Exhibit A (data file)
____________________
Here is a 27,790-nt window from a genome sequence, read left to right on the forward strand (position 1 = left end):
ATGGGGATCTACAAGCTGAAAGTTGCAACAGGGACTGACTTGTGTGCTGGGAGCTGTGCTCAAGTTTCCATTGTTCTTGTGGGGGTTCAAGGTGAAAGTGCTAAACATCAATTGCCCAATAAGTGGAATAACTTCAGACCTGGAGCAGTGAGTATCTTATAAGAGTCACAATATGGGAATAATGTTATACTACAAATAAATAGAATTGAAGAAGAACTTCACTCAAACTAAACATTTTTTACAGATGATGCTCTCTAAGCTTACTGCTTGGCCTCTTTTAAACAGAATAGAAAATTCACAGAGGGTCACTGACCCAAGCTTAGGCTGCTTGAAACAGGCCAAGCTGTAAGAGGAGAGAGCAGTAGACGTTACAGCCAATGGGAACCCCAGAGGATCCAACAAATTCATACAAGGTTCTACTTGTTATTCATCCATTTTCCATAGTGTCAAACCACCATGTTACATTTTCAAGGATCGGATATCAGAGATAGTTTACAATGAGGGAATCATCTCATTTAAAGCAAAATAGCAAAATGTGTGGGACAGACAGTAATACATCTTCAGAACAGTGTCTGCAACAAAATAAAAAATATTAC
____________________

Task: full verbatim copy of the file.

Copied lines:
Here is a 27,790-nt window from a genome sequence, read left to right on the forward strand (position 1 = left end):
ATGGGGATCTACAAGCTGAAAGTTGCAACAGGGACTGACTTGTGTGCTGGGAGCTGTGCTCAAGTTTCCATTGTTCTTGTGGGGGTTCAAGGTGAAAGTGCTAAACATCAATTGCCCAATAAGTGGAATAACTTCAGACCTGGAGCAGTGAGTATCTTATAAGAGTCACAATATGGGAATAATGTTATACTACAAATAAATAGAATTGAAGAAGAACTTCACTCAAACTAAACATTTTTTACAGATGATGCTCTCTAAGCTTACTGCTTGGCCTCTTTTAAACAGAATAGAAAATTCACAGAGGGTCACTGACCCAAGCTTAGGCTGCTTGAAACAGGCCAAGCTGTAAGAGGAGAGAGCAGTAGACGTTACAGCCAATGGGAACCCCAGAGGATCCAACAAATTCATACAAGGTTCTACTTGTTATTCATCCATTTTCCATAGTGTCAAACCACCATGTTACATTTTCAAGGATCGGATATCAGAGATAGTTTACAATGAGGGAATCATCTCATTTAAAGCAAAATAGCAAAATGTGTGGGACAGACAGTAATACATCTTCAGAACAGTGTCTGCAACAAAATAAAAAATATTAC